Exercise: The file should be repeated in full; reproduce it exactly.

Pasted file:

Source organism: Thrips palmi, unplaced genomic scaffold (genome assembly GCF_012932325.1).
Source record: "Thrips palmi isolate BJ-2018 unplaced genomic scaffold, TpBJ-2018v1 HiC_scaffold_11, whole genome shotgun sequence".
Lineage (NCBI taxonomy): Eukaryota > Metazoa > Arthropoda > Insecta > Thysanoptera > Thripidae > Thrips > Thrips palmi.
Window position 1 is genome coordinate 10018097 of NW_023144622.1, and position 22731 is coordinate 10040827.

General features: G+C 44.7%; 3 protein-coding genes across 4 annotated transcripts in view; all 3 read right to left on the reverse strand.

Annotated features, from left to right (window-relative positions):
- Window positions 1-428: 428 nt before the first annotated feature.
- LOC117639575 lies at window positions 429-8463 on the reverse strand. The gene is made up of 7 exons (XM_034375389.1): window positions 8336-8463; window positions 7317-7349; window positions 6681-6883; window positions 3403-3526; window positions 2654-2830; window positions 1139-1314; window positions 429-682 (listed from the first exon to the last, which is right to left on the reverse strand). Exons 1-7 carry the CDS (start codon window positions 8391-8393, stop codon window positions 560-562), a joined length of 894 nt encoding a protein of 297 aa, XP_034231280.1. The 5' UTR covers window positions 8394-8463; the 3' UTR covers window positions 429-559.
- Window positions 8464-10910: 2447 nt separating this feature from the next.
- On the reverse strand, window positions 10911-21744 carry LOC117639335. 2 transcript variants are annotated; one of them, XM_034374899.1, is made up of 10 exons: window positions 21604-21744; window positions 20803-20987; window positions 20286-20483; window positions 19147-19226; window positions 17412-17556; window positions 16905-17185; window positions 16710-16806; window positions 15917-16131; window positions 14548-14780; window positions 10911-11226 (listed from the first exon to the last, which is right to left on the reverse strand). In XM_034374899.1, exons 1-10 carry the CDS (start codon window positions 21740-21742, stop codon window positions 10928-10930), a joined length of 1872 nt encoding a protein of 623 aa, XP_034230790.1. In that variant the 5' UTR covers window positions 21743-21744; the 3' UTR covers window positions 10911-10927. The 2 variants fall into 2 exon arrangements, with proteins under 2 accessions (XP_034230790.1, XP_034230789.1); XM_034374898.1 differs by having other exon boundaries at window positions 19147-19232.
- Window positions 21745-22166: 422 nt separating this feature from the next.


Source organism: Thrips palmi, unplaced genomic scaffold (genome assembly GCF_012932325.1).
Source record: "Thrips palmi isolate BJ-2018 unplaced genomic scaffold, TpBJ-2018v1 HiC_scaffold_11, whole genome shotgun sequence".
Lineage (NCBI taxonomy): Eukaryota > Metazoa > Arthropoda > Insecta > Thysanoptera > Thripidae > Thrips > Thrips palmi.
Window position 1 is genome coordinate 10018097 of NW_023144622.1, and position 22731 is coordinate 10040827.

General features: G+C 44.7%; 3 protein-coding genes across 4 annotated transcripts in view; all 3 read right to left on the reverse strand.

Annotated features, from left to right (window-relative positions):
- Window positions 1-428: 428 nt before the first annotated feature.
- LOC117639575 lies at window positions 429-8463 on the reverse strand. The gene is made up of 7 exons (XM_034375389.1): window positions 8336-8463; window positions 7317-7349; window positions 6681-6883; window positions 3403-3526; window positions 2654-2830; window positions 1139-1314; window positions 429-682 (listed from the first exon to the last, which is right to left on the reverse strand). Exons 1-7 carry the CDS (start codon window positions 8391-8393, stop codon window positions 560-562), a joined length of 894 nt encoding a protein of 297 aa, XP_034231280.1. The 5' UTR covers window positions 8394-8463; the 3' UTR covers window positions 429-559.
- Window positions 8464-10910: 2447 nt separating this feature from the next.
- On the reverse strand, window positions 10911-21744 carry LOC117639335. 2 transcript variants are annotated; one of them, XM_034374899.1, is made up of 10 exons: window positions 21604-21744; window positions 20803-20987; window positions 20286-20483; window positions 19147-19226; window positions 17412-17556; window positions 16905-17185; window positions 16710-16806; window positions 15917-16131; window positions 14548-14780; window positions 10911-11226 (listed from the first exon to the last, which is right to left on the reverse strand). In XM_034374899.1, exons 1-10 carry the CDS (start codon window positions 21740-21742, stop codon window positions 10928-10930), a joined length of 1872 nt encoding a protein of 623 aa, XP_034230790.1. In that variant the 5' UTR covers window positions 21743-21744; the 3' UTR covers window positions 10911-10927. The 2 variants fall into 2 exon arrangements, with proteins under 2 accessions (XP_034230790.1, XP_034230789.1); XM_034374898.1 differs by having other exon boundaries at window positions 19147-19232.
- Window positions 21745-22166: 422 nt separating this feature from the next.